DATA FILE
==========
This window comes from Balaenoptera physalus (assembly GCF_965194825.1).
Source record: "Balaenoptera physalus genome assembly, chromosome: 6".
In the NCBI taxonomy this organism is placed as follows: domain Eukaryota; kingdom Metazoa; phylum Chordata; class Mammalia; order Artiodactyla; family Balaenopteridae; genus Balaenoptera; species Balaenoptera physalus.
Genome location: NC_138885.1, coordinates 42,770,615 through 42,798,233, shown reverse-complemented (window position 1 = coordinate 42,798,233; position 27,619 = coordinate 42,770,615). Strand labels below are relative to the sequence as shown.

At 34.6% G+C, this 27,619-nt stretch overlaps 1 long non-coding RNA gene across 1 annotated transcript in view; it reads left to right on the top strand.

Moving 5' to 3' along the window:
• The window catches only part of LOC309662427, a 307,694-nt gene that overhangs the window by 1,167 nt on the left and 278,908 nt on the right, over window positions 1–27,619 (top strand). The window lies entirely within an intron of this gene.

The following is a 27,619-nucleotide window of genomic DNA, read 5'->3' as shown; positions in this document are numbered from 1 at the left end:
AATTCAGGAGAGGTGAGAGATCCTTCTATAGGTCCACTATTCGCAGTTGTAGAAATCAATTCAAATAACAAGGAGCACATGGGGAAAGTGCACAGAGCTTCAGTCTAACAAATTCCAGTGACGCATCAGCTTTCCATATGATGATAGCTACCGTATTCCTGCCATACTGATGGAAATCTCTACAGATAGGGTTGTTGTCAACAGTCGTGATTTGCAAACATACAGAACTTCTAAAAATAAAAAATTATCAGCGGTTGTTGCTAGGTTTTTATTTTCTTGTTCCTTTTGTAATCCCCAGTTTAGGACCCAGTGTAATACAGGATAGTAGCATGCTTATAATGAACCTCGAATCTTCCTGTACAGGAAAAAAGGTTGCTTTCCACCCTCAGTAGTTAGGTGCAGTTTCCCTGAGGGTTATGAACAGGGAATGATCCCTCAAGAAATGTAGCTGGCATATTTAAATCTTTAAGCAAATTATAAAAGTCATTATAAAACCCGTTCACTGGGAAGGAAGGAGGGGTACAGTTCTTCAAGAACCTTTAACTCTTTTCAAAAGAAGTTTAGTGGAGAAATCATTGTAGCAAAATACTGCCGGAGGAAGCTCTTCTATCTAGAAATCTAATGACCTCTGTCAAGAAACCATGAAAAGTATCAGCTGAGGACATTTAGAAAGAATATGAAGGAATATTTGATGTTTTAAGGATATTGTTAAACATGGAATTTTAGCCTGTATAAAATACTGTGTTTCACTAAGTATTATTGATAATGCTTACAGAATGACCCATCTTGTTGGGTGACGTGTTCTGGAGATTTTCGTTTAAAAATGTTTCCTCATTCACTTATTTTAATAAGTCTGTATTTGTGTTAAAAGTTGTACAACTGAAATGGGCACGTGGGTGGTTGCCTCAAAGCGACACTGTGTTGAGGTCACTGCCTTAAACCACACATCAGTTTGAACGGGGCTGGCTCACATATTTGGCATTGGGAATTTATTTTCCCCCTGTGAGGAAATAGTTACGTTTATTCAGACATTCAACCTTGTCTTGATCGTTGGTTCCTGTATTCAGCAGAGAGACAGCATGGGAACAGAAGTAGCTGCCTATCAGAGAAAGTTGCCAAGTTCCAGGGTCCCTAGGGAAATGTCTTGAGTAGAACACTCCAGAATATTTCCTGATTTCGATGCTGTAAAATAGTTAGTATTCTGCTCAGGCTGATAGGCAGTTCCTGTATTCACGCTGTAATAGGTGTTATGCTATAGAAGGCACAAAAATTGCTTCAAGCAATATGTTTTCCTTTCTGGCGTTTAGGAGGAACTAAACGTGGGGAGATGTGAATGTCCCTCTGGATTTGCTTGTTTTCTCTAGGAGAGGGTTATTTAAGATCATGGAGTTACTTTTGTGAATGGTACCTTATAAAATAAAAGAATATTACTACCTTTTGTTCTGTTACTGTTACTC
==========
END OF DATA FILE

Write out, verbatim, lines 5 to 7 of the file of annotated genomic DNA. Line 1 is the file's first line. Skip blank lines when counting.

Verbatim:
At 34.6% G+C, this 27,619-nt stretch overlaps 1 long non-coding RNA gene across 1 annotated transcript in view; it reads left to right on the top strand.

Moving 5' to 3' along the window:
• The window catches only part of LOC309662427, a 307,694-nt gene that overhangs the window by 1,167 nt on the left and 278,908 nt on the right, over window positions 1–27,619 (top strand). The window lies entirely within an intron of this gene.